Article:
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Will Opel Return to the U.S.?

That could be critical to German brand’s fate.

by on Jun.20, 2011

Opel reveals the newest Corsa -- which could come to the U.S., according to a senior Opel exec..

It’s one of the best-known nameplates in Europe, but few Americans know the “blitz,” the lightning-strike logo of German-based Opel.  But that could be about to change, says a senior executive with the General Motors subsidiary.

The brand’s chief counsel apparently sees an opportunity to sell Opel’s fuel efficient small cars to increasingly mileage-sensitive American motorists.  The move could help the struggling Opel overcoming a decade’s worth of financial problems – and prevent the rumored GM plan to sell off the floundering marque.

There’s just one problem, industry analysts warn: at the current exchange rate, the dollar is worth less than 0.7 Euros, which makes it extremely difficult to turn a profit importing luxury cars from Europe, never mind econoboxes like the Opel Corsa.

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“The brand had a good reputation in the United States,” Opel Chief Counsel Klaus Franz told the Stuttgart-based Auto Motor und Sport.

He said a study is already underway and that the new model could come to the States by 2013 under the nameplates Junior or Allegra.


GM Going it Alone With Opel

Maker withdraws aid requests, will self-fund turnaround.

by on Jun.16, 2010

Opel CEO Nick Reilly will have to lead a turnaround without government aid.

After having the Berlin government reject a bailout request for its troubled Opel subsidiary, General Motors is withdrawing a bid for help from other European governments and will now seek to fund the operation’s recovery on its own.

The announcement is the latest twist in a saga that began even before GM’s own U.S. bankruptcy, last year, which triggered a $50 billion package of aid from the American Treasury.  At one point, while the giant automaker was struggling for survival, it gave serious thought to selling a majority stake in German-based Opel and its British sibling Vauxhall.

But in recent months, with its own recovery proceeding better than anticipated, GM has not only been able to hang onto Opel, but now believes it can handle the financing of the unit’s turnaround.


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“Given the need to proceed quickly,” a GM statement said, it can no longer wait while trying to negotiate assistance from various European governments.  That bid was dealt a severe blow, last week, when the administration of German Chancellor Angela Merkel rejected the latest request for Opel aid.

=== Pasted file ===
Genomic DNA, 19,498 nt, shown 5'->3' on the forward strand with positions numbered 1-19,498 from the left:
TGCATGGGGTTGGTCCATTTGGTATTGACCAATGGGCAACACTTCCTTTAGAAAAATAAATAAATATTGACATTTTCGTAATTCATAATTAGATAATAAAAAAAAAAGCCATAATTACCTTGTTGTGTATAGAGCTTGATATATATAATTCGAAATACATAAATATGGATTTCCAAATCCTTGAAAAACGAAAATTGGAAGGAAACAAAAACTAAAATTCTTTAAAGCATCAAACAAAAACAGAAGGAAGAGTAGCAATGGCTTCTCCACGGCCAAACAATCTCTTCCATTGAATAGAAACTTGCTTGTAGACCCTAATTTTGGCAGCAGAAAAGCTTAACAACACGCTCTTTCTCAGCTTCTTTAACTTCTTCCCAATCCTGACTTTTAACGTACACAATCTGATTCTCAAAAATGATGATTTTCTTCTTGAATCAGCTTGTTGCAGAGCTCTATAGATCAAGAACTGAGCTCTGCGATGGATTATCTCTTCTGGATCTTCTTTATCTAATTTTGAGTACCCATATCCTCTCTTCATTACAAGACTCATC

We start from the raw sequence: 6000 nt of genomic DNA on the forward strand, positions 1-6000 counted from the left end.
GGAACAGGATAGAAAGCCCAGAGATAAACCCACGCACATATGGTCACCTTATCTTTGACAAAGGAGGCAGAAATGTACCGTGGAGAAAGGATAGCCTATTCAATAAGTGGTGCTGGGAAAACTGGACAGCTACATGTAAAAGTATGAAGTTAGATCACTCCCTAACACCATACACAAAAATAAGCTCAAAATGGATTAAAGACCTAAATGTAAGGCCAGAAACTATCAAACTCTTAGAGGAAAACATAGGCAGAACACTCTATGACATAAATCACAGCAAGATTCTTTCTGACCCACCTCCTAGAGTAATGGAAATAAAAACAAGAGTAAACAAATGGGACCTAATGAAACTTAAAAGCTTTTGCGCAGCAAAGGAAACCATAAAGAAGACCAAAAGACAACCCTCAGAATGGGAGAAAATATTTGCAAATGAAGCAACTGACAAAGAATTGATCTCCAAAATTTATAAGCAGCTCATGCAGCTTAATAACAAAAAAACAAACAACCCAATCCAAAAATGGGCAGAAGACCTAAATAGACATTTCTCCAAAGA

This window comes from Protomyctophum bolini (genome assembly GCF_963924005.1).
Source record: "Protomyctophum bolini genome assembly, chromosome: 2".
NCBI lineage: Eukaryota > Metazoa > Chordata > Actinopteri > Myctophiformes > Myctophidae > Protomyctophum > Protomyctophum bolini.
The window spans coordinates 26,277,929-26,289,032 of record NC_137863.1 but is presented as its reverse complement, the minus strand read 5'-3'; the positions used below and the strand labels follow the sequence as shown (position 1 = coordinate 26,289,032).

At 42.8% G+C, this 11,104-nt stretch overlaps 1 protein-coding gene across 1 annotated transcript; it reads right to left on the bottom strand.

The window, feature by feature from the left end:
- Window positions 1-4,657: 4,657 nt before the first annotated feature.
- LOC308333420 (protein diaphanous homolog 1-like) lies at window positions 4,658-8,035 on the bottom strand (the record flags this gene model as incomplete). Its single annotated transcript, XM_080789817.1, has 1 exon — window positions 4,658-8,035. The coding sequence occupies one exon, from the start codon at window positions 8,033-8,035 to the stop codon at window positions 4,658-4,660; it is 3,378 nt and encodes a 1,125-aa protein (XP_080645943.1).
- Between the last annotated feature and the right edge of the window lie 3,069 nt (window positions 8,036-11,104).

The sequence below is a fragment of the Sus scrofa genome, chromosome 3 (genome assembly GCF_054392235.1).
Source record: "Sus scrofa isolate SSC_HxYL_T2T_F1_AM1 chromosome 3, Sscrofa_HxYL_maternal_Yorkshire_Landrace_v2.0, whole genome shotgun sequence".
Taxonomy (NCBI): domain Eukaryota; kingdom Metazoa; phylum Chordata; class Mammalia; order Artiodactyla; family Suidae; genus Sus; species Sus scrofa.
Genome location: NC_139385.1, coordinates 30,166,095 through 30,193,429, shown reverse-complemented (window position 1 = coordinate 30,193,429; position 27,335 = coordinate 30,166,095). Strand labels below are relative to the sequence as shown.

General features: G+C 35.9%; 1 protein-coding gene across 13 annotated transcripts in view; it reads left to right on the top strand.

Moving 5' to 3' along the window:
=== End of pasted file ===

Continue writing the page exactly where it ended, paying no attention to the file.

Nick Reilly to Run Opel – Temporarily

GM's Asian/International boss filling in as Euro CEO sought.

by on Nov.10, 2009

British-born Nick Reilly will temporarily fill in as Opel CEO while GM looks for a permanent replacement for former boss Carl-Peter Forster.

British-born Reilly will temporarily fill in as Opel CEO while GM looks for a permanent replacement for former boss Carl-Peter Forster.

Globe-trotting British auto executive Nick Reilly, who has been running General Motors’ big Asian operations, is relocating halfway around the world – for now, anyway, as the temporary CEO of the maker’s troubled Opel unit.

The German-based Opel is in the midst of turmoil surrounding GM’s decision to back out of its planned sale to a Canadian-Russian consortium led by the giant auto supplier Magna International.  The proposed deal, which had been forcefully backed by the German government, would have left GM a minority player, and was seen as a challenge to using Opel as a global product development center.

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Last week, Opel’s CEO Carl-Peter Forster announced his resignation.  He is expected to go to work for Jaguar-Land Rover, the British luxury marques now owned by India’s Tata Motors.  That put GM into a scramble to find a new Opel boss who could manage the reverberations of the failed sale.  German political leaders have raged about GM’s decision and German workers – who expected to get a 10% stake in the company after the sale – initially staged a walkout and withdrew an offer to grant Opel concessions.